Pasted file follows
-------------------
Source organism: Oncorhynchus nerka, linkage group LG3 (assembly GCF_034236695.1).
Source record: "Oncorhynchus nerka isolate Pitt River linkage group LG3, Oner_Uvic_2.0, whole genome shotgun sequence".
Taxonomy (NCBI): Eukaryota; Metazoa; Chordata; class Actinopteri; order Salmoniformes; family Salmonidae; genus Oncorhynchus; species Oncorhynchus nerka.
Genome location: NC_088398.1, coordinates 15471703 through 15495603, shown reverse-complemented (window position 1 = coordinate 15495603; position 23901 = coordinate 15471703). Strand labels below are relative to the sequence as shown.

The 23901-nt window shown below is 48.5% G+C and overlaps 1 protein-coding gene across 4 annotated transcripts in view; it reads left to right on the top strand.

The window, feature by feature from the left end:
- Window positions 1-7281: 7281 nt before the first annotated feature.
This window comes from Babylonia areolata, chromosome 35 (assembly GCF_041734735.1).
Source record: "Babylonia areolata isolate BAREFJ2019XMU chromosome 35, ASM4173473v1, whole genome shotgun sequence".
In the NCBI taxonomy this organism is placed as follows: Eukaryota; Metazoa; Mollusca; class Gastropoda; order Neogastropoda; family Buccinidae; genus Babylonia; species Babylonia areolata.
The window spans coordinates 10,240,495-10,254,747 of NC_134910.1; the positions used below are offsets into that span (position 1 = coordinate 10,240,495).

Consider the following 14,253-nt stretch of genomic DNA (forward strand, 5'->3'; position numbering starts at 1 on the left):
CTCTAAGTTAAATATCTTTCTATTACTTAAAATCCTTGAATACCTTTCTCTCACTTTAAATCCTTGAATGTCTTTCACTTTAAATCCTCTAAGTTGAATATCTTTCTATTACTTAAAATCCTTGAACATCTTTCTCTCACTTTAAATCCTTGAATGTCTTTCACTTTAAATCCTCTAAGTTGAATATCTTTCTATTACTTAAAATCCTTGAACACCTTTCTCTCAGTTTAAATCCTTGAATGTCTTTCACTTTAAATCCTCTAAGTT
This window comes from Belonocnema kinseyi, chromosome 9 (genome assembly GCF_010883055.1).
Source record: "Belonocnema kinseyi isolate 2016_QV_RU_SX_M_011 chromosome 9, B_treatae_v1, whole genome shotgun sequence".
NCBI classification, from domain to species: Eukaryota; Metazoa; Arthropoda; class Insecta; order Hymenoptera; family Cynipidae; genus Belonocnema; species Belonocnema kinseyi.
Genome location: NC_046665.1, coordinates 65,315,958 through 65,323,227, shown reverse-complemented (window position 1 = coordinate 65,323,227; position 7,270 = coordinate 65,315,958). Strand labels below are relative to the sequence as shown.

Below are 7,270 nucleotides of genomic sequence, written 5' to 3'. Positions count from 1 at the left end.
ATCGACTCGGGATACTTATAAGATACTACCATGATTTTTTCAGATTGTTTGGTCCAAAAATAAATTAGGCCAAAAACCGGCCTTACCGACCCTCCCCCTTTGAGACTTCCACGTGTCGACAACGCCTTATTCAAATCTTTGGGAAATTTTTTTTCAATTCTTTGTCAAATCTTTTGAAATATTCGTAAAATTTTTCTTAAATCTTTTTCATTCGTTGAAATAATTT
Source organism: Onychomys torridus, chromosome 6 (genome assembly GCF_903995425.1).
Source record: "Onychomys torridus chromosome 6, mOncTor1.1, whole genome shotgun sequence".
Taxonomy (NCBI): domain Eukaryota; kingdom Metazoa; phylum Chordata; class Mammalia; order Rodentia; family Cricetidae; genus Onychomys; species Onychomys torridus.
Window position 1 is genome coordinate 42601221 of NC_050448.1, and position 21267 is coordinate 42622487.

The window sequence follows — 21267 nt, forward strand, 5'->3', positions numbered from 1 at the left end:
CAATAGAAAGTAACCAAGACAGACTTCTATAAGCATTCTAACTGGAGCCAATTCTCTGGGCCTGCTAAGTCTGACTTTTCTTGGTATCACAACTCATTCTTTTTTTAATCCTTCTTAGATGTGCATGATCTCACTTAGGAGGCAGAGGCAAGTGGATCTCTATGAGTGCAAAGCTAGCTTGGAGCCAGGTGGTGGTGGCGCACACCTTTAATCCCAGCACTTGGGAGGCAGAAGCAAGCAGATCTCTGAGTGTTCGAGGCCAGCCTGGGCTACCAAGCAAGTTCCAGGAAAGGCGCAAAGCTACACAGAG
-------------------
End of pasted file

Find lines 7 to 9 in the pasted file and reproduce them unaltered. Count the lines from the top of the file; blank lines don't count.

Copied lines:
- Window positions 1-7281: 7281 nt before the first annotated feature.
This window comes from Babylonia areolata, chromosome 35 (assembly GCF_041734735.1).
Source record: "Babylonia areolata isolate BAREFJ2019XMU chromosome 35, ASM4173473v1, whole genome shotgun sequence".